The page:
These include Weston's cider of Much Marcle, Bulmer's cider, from Hereford, which produces the UK market leader Strongbow. Most employment in Herefordshire is in agriculture and services. According to Herefordshire Council's online document "worklessness", 10% of people are unemployed in Herefordshire including out-of-work, homeless and disabled and their carers. Cargill Meats and H. P. Bulmers are two of the largest private sector employers, with the Council and NHS being the largest public sector employers. There are two parliamentary constituencies in Herefordshire; as of January 2017, Bill Wiggin represents North Herefordshire and Jesse Norman represents Hereford and South Herefordshire. Both politicians are members of the Conservative Party; the Council is Conservative controlled. The Chairman is Councillor Brian Wilcox and the Leader of the Council is Councillor Jonathan Lester; the Cabinet Leader is appointed yearly by the full council of 53 councillors. The Cabinet Leader picks their deputy and up to 8 other councillors to form the executive cabinet.
Rodney Crowell is an American musician, known for his work as a singer and songwriter in country music. Crowell has had five number one singles on Hot Country Songs, all from his 1988 album Diamonds & Dirt, he has written songs and produced for other artists. He was influenced by Townes Van Zandt. Crowell played guitar and sang for three years in Emmylou Harris' "Hot Band", he has won two Grammy Awards in his career, one in 1990 for Best Country Song for the song "After All This Time" and one in 2014 Best Americana Album for his album "Old Yellow Moon". Crowell was born on August 7, 1950, in Crosby, Texas, to James Walter Crowell and Addie Cauzette Willoughby He came from a musical family, with one grandfather being a church choir leader and the other a bluegrass banjo player, his grandmother played his father sang semi-professionally at bars and honky tonks. At age 11, he started playing drums in his father's band. In his teen years, he played in various garage rock bands in Houston, performing hits of the day mixed with a few country numbers.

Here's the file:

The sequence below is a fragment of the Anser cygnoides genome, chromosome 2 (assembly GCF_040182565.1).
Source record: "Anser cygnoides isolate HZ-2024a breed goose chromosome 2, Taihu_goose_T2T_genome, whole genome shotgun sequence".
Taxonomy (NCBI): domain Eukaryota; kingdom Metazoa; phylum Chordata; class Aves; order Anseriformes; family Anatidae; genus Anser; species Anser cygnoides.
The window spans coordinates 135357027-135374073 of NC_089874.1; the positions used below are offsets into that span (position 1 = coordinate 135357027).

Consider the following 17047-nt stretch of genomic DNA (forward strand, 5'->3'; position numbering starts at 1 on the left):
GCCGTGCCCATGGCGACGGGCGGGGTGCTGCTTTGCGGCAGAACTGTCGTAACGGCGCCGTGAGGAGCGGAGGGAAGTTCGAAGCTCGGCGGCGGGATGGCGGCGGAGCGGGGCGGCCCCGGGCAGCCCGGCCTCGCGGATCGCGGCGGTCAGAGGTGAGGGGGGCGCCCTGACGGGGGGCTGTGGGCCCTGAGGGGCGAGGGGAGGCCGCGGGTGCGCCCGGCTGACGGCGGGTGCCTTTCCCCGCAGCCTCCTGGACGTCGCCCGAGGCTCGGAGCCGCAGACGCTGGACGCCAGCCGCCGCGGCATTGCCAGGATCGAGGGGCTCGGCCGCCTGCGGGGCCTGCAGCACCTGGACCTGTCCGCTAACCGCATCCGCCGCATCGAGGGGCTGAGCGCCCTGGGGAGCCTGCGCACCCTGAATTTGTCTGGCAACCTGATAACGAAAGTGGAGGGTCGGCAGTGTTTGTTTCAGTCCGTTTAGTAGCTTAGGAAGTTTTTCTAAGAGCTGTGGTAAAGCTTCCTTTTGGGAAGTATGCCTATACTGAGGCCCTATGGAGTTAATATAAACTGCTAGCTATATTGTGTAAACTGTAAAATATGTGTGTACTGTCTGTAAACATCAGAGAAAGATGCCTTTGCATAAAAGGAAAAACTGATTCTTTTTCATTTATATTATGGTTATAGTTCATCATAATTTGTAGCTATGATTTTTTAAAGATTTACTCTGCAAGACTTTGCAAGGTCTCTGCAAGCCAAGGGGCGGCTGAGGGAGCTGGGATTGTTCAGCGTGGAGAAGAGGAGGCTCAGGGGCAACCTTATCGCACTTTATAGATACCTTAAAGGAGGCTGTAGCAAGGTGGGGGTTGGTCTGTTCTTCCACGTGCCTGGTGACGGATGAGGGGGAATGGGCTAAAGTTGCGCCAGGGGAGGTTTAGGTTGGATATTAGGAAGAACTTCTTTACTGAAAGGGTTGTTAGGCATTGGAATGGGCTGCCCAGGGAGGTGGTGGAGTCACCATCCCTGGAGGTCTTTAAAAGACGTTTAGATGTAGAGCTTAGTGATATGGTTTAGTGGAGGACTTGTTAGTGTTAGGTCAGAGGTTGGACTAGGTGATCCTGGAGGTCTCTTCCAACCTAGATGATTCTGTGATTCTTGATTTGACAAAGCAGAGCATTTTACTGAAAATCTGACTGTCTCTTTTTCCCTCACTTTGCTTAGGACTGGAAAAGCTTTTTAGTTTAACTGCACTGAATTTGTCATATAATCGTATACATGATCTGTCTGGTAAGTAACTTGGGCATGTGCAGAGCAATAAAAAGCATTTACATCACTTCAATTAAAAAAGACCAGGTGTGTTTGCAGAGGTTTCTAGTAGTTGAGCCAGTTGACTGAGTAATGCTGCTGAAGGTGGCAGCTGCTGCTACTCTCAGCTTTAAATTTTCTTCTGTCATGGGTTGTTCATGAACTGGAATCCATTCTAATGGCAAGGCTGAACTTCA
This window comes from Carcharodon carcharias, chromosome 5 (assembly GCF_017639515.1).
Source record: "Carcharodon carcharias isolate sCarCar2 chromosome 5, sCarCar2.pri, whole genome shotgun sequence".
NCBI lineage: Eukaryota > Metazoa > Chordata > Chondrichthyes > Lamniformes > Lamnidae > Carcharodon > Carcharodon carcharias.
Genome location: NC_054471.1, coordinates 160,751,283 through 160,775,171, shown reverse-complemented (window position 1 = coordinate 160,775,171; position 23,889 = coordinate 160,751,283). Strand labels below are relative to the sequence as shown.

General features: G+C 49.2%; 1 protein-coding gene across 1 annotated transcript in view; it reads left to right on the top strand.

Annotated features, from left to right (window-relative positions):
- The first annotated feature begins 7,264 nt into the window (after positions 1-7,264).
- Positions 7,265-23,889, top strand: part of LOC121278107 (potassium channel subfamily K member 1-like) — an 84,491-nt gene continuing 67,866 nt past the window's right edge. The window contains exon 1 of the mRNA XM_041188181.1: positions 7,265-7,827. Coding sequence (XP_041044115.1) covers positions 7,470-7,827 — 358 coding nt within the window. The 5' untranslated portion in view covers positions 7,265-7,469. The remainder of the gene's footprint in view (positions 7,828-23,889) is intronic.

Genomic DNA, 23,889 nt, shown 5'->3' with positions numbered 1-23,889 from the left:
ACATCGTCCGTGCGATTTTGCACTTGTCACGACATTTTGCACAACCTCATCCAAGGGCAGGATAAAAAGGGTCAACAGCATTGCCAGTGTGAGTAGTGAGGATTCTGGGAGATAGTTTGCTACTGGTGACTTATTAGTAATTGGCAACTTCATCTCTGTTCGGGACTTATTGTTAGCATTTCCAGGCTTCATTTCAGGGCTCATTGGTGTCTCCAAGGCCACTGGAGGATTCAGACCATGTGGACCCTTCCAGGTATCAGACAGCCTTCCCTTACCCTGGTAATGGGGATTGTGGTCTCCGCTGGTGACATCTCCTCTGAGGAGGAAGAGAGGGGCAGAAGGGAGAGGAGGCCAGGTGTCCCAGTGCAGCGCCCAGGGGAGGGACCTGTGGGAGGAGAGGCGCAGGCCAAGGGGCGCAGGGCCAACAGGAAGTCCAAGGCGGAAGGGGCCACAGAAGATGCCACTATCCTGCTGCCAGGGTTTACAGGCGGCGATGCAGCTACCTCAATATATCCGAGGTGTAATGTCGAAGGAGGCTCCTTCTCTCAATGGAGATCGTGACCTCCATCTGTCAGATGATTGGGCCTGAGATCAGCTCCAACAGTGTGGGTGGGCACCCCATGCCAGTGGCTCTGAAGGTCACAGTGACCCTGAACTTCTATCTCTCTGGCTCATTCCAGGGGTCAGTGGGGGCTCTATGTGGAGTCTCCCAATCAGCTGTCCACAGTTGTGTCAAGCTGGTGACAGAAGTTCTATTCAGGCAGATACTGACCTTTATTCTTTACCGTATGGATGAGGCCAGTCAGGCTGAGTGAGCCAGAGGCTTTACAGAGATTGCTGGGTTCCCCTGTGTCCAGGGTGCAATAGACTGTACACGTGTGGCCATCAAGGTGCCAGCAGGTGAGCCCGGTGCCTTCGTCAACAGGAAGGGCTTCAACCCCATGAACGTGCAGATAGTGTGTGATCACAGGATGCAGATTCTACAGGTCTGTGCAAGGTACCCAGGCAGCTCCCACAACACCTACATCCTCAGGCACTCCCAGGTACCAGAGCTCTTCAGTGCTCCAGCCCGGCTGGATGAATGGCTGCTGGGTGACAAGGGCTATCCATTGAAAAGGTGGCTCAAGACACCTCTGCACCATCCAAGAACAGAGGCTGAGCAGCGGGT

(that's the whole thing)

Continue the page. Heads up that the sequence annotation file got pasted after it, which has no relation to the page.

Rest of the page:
In August 1972 he moved to Nashville, Tennessee, in search of a musical career and got a job as a songwriter after being discovered by Jerry Reed. He met and befriended fellow songwriter Guy Clark, who became a major influence on his songwriting and vice versa. While there, he said, "I got a real cold splash in the face of. I started filling my mind with as many images as I could. I started reading. I got real hungry to have something to contribute". Emmylou Harris had recorded one of Crowell's songs, "Bluebird Wine", on her Pieces of the Sky album and made a request to meet him. After he sat in with Emmylou at her gig at the Armadillo World Headquarters in early January 1975, she asked him to play rhythm guitar in her backing band, The Hot Band, he left the following day to join Emmylou in Los Angeles. In 1977 as a side project, he formed a musical group, The Cherry Bombs, together with Vince Gill, Tony Brown and others. One year he signed a solo deal with Warner Bros. Records and in late 1978, released his debut album, Ain't Living Long Like This.